Posted Tuesday, July 30th, 2019
American Service Women in World War II Included Morris County Residents
By Jan Williams
On July 30, 1942, President Franklin Delano Roosevelt signed Public Law 689, creating the Women’s Reserve as an integral part of the U.S. Navy during World War II. As a result, Women Accepted for Voluntary Emergency Service, or the WAVES, was born.
The United States Naval Reserve (Women’s Reserve), better known as the WAVES, was the women’s branch of the United States Naval Reserve.
Approximately 86,000 WAVES served their country, freeing up as many men to serve on battleships, aircraft carriers, and heavy cruisers in overseas duty. Some other women served as Navy nurses. Included among the WAVES were a number of Morris County women. (see list below)
The word “emergency” in the WAVES acronym implied that the acceptance of women was due to the unusual circumstances of the war and that at the end of the war the women would not be allowed to continue in a Navy career.
At the conclusion on the war, the WAVES received accolades from senior Navy personnel.
“The Navy has learned to appreciate the women … for their discipline, their skill, and their contribution to high morale … Our greatest tribute to these women is the request for more WAVES, said Fleet Admiral Ernest King.
The Navy history of female personnel actually dates back to World War I and the Yeoman or “Yeomanettes.”
During WWI, Secretary of the Navy Josephus Daniels sought additional workers after learning that federal Civil Service could not meet the need for clerical support. Since the Naval Reserve Act of 1916 read that any U.S. citizen could join the Navy, Daniels recruited women.
On March 17, 1917, Loretta Perfectus Walsh of Olyphant, Pennsylvania, distinguished herself as the first enlisted woman, forever changing the Navy.
More than 11,000 women joined during WWI, working in naval districts across the United States, particularly in Washington, D.C. While patriotism and the hope of putting an end to the First World War sooner were primary motivations for serving, many women also thought their service would persuade President Woodrow Wilson to support the 19th Amendment, granting women the right to vote.
The shortage of clerical workers was so acute that many started their jobs the same day wearing their civilian clothes. Others went home to await their orders. The Navy recruited mothers and daughters, multiple sisters from one family, several sets of twins, and best friends from across the United States and its territories.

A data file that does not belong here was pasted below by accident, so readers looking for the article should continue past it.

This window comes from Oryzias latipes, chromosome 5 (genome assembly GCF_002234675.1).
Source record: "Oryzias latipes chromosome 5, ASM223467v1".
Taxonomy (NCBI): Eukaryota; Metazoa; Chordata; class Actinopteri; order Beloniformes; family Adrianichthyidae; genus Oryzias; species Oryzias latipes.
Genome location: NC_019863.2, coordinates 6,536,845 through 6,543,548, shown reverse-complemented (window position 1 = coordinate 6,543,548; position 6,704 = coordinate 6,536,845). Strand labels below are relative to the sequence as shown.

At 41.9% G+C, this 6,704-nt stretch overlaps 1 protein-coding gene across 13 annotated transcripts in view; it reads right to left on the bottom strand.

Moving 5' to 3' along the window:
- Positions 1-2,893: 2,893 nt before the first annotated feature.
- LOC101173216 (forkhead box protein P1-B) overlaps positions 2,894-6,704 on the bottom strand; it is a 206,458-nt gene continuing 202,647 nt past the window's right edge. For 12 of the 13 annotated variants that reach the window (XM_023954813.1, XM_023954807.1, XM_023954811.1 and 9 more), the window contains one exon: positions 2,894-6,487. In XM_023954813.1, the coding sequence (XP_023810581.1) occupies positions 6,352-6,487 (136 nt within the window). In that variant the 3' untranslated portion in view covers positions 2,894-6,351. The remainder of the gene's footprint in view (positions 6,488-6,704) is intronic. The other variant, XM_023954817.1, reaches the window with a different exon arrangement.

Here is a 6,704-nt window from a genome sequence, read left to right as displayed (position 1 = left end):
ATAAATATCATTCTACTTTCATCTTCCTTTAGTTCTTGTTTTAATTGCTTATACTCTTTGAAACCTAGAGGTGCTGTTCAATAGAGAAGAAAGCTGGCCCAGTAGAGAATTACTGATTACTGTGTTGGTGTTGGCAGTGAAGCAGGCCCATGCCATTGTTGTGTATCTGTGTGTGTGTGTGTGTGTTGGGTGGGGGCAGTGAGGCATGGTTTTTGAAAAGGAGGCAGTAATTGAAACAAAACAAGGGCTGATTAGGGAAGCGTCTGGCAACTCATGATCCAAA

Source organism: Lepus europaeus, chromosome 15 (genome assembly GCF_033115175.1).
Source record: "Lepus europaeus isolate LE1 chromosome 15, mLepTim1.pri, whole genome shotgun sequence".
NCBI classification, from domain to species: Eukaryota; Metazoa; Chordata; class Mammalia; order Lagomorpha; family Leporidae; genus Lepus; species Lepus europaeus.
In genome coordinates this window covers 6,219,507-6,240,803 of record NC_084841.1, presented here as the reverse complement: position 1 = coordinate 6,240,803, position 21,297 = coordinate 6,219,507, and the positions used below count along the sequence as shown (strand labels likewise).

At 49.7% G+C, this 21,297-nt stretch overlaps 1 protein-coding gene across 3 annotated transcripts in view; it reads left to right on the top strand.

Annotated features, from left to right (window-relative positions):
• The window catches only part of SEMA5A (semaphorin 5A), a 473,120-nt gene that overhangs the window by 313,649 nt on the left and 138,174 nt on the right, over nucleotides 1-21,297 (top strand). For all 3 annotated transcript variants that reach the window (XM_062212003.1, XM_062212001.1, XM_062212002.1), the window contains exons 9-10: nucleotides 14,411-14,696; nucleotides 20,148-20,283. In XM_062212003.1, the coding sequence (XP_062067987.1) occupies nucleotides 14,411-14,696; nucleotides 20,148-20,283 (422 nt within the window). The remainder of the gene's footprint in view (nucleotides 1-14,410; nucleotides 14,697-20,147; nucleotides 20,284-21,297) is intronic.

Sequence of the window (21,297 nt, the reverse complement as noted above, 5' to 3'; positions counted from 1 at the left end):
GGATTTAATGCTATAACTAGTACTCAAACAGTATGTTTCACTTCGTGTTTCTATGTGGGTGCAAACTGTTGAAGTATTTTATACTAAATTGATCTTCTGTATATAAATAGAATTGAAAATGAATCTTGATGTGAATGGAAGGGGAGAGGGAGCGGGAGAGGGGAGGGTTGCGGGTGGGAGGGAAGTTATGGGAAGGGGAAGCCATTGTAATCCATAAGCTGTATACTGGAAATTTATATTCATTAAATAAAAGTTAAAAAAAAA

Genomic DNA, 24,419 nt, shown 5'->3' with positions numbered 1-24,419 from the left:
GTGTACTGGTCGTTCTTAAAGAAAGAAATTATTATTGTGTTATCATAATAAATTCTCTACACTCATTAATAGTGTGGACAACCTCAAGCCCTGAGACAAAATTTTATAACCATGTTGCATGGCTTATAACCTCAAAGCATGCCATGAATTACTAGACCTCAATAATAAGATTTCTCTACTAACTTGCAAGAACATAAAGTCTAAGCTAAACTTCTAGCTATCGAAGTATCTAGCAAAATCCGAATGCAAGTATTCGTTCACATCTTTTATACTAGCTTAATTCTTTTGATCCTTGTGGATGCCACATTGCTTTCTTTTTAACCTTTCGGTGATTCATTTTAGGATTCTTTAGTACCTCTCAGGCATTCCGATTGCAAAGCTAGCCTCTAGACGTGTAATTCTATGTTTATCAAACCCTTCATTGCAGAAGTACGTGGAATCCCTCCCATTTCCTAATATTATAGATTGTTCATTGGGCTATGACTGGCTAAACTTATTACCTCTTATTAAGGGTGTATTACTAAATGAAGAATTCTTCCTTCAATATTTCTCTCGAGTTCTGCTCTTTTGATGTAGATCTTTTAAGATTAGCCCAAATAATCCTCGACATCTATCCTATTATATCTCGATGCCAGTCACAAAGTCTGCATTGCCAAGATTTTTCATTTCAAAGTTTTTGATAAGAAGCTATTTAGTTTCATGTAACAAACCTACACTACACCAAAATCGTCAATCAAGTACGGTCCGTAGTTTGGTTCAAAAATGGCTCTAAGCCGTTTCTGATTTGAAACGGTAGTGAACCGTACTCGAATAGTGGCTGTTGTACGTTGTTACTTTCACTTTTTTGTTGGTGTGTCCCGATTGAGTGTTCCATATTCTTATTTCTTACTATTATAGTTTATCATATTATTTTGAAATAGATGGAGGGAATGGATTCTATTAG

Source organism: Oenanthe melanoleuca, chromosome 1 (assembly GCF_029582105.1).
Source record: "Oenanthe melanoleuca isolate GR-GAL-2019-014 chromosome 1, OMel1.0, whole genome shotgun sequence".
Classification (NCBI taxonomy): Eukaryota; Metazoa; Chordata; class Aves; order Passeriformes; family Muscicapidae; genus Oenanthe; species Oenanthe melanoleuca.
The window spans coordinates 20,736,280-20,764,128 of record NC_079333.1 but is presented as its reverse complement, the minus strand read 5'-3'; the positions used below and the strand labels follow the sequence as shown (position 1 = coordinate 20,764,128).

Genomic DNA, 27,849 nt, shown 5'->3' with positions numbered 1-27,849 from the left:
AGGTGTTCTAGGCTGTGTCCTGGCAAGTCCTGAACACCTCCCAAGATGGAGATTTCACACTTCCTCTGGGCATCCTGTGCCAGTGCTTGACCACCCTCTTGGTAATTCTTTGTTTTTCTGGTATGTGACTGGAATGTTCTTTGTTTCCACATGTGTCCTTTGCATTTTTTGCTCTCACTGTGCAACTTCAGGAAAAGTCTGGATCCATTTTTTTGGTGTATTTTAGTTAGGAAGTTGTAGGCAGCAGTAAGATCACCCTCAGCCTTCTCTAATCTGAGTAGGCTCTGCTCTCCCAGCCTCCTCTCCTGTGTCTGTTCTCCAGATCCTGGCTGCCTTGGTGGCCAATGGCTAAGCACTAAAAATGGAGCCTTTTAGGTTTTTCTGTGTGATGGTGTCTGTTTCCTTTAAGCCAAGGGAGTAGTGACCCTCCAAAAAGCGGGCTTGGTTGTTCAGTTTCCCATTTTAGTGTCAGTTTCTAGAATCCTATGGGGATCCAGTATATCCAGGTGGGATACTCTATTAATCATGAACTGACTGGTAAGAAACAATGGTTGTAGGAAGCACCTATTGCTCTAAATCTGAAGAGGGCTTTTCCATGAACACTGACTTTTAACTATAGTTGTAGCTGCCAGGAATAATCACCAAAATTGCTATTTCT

A number of Morris County women served in the WAVES and enlisted Navy. The Morris County Board of Freeholders, on behalf of all county residents, salute the women who served.
Here is a list of those from Morris County who were known to serve. If you know of others, please send an email to Jan Williams at [email protected]
Nancy Ann Lynch Castellana
United States Nave WAVES U.S.S. Hunter
Morristown. Deceased 2013
The U.S.S. Hunter was a training facility in the Bronx, former site of Hunter College. The facility proudly boasted its own Naval goat mascot.
Doris L. Charles
Chatham. Deceased 2009
Washington Township. Deceased 2016.
Commissioned as an ensign (and rose to lieutenant) in the Navy Nurses Corps and was ordered to report for duty at the U.S. Naval Hospital at St. Albans, N.Y. She later served as head nurse in the Washington Township (Morris County) schools for many years, and a member of the O’Dowd family, who long owned a West Mill Road dairy farm in the township. The family also had an ice cream bar in Pine Brook, where they originally started farming.
Mary A. Fabbro
Morristown. Deceased 2013.
Pharmacist’s Mate 2 Fabbro was stationed at the Shoemaker Naval Hospital in San Diego, California. She later served at Morristown Memorial Hospital as a chief laboratory medical technician for 33 years.
Florence Beatrix Grattan
Mendham. Deceased 2003.
United States Navy Nurse Corps
Madeline Codina Huebner
Deceased 2011. Interred Arlington National Cemetery.
In 1942, While attending Mt. Holyoke College in South Hadley, MA, she was recruited into a cryptology class with the promise of three college credits and a position in the Naval Reserves. After passing the course, she took the fast-track 60 day training course to become an ensign in the Reserves. She and other WAVES “kept odd hours in closed rooms and were told not to discuss our work with others.”
Her unit received a commendation for breaking a Japanese communications code before the Battle of Midway, which allowed the U.S. Navy to ambush the Japanese Navy. She achieved the rank of Lt. Commander.
She was schooled as a pharmacist’s assistant at “U.S.S. Hunter” College in N.Y., and from there she trained at a hospital school for the WAVES in Bethesda, Maryland. Her ultimate service was at the US Naval Hospital at Great Lakes, Illinois. She achieved the rank of Pharmacist Mate, 3rd Class.
Helen. who is 96, lives at home in Denville with her World War II veteran husband, Walter Mutz, who served in the Marines. He is 98.
Originally from New York, she resided in Denville from 1967 to 1989. Now age 96, she lives in Pennsylvania.
Evelyn Marie Laverty Tietze
Mine Hill. Deceased 2014
Mrs. Tietze was raised in Mine Hill prior to relocating to Wilmington, Delaware.
Ethel Elizabeth Went
Chatham Township. Deceased 2001.
Thank you to all of the WAVES for your service! Also, we salute all women who served in the enlisted Navy, such as Mary Darter, as well.